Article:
When I assert—as I do unhesitatingly assert—that no one could work in a war-hospital ward for any length of time without an ever-deepening respect and fondness for Tommy Atkins, it is the same thing as asserting that the respect and fondness are evoked by close contact with one's countrymen ; nothing more nor less. A hospital ward is a haphazard selection of one's fellow-Britons- the most wildly haphazard it is possible to conceive. And the pessimistic cynic who, after a sojourn in that changing company for a month or two, can still either generalize about them, or (if he does) can still not acknowledge that in the mass they are amazingly lovable, is beyond hope. The war has taught its lessons to us all, and none more important than this. For myself, I confess that I never blew before how nice were nine out of ten of the individuals with whom I sat silent in trains, whom I glanced at in business offices or behind counters, whom I saw in workshops or in the field, or who were my neighbours in music-halls. They were strangers. In the years to come I hope they will be strangers no longer. For they and I have dressed alike, and borne the same surname—Atkins.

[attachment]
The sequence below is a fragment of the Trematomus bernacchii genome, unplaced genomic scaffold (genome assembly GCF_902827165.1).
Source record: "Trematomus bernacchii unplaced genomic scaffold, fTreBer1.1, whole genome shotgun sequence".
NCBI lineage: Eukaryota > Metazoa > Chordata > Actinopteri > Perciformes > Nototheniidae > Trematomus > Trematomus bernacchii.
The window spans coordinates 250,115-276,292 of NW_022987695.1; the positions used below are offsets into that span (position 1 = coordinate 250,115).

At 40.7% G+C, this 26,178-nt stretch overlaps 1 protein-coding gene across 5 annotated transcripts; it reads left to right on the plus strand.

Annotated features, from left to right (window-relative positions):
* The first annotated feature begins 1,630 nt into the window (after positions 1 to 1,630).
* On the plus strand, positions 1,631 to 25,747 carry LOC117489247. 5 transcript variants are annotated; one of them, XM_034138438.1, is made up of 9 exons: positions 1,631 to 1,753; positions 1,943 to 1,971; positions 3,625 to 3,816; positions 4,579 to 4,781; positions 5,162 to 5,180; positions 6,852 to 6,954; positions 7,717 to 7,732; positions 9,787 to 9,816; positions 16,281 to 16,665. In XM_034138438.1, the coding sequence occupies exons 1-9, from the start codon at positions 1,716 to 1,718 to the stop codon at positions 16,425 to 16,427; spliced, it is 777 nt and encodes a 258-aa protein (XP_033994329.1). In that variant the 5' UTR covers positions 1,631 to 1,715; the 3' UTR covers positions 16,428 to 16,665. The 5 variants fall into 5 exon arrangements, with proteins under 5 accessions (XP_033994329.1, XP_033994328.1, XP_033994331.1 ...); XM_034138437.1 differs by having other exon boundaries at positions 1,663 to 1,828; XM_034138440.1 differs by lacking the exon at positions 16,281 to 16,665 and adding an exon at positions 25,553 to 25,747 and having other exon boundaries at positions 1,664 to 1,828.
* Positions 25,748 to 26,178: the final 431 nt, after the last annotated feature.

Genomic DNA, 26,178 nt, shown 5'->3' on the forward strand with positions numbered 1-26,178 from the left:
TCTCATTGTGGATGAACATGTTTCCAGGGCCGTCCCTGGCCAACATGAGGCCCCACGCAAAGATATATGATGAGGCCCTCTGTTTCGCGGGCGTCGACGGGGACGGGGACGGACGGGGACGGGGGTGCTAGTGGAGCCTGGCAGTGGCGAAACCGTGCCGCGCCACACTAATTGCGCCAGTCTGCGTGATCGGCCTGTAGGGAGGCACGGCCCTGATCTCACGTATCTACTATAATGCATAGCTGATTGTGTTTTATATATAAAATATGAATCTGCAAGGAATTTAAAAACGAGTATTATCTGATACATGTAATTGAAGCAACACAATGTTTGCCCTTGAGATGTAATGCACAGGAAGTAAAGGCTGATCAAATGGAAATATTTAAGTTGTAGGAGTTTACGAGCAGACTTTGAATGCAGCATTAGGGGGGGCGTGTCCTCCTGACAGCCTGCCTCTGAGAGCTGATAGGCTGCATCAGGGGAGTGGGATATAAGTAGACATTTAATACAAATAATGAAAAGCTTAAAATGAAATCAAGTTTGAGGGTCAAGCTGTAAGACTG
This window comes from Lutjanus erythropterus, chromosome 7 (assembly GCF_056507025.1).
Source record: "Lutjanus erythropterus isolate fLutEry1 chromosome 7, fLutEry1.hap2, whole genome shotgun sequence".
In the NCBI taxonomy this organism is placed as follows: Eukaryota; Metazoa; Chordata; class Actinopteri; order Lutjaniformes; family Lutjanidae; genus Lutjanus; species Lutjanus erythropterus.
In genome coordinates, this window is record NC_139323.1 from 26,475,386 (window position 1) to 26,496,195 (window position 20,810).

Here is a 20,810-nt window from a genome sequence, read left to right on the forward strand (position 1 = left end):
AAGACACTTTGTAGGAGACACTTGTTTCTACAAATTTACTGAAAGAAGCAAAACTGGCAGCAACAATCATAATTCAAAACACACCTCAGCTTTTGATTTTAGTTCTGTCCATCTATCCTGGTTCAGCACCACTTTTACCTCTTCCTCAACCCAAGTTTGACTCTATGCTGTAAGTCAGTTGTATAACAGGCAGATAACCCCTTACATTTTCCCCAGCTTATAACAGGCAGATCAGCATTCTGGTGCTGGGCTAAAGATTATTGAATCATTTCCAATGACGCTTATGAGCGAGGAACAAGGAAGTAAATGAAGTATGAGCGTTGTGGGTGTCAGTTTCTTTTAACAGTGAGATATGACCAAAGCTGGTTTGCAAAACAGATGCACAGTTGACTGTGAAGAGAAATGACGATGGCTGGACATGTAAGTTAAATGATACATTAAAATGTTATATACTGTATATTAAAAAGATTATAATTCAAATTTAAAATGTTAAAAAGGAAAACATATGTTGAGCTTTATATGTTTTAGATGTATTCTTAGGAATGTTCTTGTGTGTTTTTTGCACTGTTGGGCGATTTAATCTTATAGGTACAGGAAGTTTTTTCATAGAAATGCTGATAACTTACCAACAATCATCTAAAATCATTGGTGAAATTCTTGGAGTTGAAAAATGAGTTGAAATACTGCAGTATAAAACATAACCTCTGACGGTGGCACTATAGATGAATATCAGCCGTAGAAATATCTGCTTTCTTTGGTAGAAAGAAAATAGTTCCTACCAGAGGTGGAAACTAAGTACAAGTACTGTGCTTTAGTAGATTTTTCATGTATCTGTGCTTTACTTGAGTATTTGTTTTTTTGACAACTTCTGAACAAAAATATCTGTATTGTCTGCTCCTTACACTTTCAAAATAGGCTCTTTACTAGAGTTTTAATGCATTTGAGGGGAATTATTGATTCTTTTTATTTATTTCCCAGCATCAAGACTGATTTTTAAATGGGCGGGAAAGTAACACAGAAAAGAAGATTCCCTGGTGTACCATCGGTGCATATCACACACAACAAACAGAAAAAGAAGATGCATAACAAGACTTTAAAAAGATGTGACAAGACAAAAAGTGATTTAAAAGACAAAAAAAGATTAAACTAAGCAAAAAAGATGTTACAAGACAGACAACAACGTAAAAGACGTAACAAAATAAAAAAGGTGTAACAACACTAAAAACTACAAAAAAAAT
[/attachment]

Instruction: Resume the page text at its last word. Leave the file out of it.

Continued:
Of course there remain a few generalizations Which can safely be risked about even so nondescript a person as the new Tommy Atkins. As practically all the Tommy Atkinses are, at this moment, concentrated on the prosecution of one great job, it is natural that their main interests should revolve round that job. They all (for instance) want the job to be finished. They all (within my experience) want it to be finished well. They nearly all desire earnestly to cease soldiering as soon as the job is finished well. I never yet met the man (though he may exist, outside the brains of the scribes afore-mentioned), who, having tasted the joys of roughing it, is determined not to return to a humdrum desk in an office. On the contrary, that office and that humdrum desk have now become this travelled adventurer's most roseate dream. I have conversed with patients drawn from nearly every walk in life, and I do not remember one who definitely spoke of refusing to go back to his former work—if he could get it.

One of my patients had been a subterranean-lavatory attendant. You would have thought his ambitions—after visits to Egypt, Malta, the Dardanelles, and France—might have soared to loftier altitudes. He had survived hair-raising adventures ; he had taken part in the making of history ; although wounded, he had not been incapacitated for an active career in the future ; and he was neither illiterate nor unintelligent. Yet he told me, with obvious satisfaction, that his place was being kept open for him.

I was, as it were, invited to rejoice with him over the destiny which was his. I may add that the singular revelations which he imparted as to the opportunities -for extra earnings in his troglodyte trade extorted from me a more enthusiastic sympathy than might be supposed possible.